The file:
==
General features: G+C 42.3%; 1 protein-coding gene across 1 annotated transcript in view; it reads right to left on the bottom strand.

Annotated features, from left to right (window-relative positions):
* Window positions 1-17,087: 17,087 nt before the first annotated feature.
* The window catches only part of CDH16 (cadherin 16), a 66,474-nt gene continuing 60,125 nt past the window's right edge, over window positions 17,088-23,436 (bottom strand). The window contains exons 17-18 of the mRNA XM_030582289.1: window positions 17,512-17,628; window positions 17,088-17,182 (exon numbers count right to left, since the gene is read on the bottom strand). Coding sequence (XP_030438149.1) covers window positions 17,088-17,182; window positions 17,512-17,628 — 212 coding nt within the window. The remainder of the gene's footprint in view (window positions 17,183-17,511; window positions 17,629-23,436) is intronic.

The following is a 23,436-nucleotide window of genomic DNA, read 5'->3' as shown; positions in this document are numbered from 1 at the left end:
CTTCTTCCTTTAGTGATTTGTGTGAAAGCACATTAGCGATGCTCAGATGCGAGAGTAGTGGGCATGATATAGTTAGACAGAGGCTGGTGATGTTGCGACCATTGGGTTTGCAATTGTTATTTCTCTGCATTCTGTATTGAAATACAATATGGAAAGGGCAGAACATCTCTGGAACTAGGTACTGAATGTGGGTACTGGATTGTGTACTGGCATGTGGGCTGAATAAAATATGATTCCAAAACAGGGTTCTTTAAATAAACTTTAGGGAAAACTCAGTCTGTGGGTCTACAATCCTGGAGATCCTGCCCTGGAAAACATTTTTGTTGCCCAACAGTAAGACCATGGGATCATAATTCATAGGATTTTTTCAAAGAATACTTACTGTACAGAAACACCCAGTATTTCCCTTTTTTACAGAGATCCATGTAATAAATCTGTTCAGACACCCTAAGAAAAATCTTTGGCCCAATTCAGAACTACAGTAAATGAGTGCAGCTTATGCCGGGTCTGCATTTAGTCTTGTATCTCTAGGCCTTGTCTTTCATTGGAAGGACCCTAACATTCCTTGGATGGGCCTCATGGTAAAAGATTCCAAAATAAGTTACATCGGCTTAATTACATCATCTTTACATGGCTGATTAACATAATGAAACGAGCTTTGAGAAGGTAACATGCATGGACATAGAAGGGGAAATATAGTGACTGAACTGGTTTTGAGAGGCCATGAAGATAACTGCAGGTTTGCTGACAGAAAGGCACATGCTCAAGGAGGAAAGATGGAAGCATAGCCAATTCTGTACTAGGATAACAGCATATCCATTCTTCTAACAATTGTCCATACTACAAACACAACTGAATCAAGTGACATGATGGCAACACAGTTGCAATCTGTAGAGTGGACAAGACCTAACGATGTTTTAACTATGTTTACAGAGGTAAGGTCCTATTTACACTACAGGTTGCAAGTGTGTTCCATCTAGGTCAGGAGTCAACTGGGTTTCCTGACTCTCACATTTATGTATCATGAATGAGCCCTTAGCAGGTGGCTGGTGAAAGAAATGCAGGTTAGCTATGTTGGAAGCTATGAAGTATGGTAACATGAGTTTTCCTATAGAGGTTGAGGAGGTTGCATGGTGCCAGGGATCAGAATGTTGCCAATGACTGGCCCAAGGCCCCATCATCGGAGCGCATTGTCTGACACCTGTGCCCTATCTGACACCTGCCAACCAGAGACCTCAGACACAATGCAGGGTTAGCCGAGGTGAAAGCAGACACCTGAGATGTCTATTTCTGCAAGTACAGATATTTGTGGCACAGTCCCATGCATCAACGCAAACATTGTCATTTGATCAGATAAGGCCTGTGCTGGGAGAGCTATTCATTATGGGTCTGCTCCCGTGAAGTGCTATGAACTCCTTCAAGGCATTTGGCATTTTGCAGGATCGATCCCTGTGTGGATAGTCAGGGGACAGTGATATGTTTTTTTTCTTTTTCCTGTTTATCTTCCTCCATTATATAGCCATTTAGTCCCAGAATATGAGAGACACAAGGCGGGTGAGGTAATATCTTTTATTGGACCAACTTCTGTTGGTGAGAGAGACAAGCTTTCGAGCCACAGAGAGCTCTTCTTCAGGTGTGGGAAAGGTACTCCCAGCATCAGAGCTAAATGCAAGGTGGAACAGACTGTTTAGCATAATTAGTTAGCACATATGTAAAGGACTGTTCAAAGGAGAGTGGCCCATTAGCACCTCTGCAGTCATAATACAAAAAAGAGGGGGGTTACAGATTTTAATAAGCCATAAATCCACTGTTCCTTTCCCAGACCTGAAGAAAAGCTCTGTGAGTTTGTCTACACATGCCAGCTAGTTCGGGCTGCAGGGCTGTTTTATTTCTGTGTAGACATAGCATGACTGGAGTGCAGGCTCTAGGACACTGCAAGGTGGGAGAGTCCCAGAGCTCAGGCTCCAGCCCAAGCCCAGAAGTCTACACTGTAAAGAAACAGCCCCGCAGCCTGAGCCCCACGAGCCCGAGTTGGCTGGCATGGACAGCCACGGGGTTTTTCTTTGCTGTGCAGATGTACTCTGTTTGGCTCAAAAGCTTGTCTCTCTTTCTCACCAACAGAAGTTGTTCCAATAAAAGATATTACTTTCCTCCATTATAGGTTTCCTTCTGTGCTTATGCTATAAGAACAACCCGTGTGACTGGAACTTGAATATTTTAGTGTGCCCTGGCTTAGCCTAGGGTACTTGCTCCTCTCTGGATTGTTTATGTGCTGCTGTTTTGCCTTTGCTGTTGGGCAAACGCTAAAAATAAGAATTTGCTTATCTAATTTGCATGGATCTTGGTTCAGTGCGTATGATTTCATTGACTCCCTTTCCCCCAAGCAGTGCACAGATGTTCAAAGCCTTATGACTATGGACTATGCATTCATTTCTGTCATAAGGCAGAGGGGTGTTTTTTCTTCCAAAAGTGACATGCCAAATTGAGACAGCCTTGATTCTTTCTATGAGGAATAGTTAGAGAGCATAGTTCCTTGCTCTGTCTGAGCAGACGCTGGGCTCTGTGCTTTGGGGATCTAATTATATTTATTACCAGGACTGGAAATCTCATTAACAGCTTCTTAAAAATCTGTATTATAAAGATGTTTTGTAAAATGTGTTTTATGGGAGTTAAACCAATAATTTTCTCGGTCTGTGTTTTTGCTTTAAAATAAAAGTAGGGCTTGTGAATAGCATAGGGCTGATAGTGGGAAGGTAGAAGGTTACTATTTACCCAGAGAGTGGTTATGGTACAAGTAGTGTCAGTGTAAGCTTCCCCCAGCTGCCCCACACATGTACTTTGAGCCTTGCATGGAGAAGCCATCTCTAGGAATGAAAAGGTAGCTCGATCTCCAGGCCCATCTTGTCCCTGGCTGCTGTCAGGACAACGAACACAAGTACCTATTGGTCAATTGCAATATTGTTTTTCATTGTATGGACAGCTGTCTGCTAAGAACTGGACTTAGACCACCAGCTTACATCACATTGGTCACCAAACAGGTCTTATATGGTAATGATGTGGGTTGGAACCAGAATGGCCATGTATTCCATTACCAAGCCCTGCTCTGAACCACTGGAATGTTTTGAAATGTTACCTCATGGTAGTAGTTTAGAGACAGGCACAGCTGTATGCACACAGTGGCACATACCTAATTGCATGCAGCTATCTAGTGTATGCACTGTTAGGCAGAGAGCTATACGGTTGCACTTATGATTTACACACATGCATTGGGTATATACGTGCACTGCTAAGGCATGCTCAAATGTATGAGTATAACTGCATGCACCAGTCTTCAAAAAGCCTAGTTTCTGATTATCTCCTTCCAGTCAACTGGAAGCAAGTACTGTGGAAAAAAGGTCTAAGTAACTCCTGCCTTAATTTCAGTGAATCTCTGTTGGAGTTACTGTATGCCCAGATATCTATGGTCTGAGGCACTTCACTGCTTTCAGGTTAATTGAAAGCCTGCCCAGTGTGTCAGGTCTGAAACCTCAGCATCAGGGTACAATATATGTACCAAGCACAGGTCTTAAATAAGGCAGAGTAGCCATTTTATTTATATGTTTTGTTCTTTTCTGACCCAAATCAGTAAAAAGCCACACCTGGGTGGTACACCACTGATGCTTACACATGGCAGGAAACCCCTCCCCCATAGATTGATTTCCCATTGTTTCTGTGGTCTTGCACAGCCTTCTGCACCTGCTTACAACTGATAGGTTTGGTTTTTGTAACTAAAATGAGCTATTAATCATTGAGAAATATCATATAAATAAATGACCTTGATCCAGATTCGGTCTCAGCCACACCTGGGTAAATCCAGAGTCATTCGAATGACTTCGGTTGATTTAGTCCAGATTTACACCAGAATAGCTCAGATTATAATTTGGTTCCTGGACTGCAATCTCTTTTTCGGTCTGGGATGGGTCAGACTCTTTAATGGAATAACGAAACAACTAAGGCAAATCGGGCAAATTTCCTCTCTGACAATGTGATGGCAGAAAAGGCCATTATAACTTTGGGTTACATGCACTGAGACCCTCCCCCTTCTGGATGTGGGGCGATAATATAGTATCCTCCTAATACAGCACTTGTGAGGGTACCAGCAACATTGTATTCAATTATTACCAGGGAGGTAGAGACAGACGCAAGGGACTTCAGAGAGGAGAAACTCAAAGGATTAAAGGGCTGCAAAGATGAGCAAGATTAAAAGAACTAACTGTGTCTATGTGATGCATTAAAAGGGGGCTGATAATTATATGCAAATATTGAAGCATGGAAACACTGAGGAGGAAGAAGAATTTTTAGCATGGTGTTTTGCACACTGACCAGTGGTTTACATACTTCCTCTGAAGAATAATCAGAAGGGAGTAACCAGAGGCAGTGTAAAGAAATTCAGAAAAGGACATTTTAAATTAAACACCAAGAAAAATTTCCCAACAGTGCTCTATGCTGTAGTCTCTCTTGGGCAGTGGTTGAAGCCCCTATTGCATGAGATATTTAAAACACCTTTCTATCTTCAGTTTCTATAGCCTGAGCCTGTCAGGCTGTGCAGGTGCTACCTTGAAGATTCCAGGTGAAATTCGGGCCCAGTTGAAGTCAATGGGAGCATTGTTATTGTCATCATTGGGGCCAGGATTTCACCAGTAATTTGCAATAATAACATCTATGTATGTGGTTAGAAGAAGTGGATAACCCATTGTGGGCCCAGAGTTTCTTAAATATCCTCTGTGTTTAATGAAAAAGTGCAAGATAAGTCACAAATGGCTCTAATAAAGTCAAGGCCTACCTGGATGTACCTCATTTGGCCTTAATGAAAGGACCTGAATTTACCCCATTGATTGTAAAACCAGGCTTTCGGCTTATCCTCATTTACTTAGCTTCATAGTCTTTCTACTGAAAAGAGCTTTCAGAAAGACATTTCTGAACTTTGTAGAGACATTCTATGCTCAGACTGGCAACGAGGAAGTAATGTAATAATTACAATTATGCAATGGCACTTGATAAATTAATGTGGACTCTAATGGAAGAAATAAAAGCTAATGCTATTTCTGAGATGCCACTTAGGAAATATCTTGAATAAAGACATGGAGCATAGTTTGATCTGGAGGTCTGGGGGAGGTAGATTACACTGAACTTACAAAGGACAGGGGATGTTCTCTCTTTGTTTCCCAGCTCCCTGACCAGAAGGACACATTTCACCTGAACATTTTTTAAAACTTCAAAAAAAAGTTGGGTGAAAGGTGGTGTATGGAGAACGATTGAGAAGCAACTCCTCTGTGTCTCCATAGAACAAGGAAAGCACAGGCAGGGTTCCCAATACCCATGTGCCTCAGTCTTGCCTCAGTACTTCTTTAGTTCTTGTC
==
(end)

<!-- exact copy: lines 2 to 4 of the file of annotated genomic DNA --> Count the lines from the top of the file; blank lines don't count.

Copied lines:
Annotated features, from left to right (window-relative positions):
* Window positions 1-17,087: 17,087 nt before the first annotated feature.
* The window catches only part of CDH16 (cadherin 16), a 66,474-nt gene continuing 60,125 nt past the window's right edge, over window positions 17,088-23,436 (bottom strand). The window contains exons 17-18 of the mRNA XM_030582289.1: window positions 17,512-17,628; window positions 17,088-17,182 (exon numbers count right to left, since the gene is read on the bottom strand). Coding sequence (XP_030438149.1) covers window positions 17,088-17,182; window positions 17,512-17,628 — 212 coding nt within the window. The remainder of the gene's footprint in view (window positions 17,183-17,511; window positions 17,629-23,436) is intronic.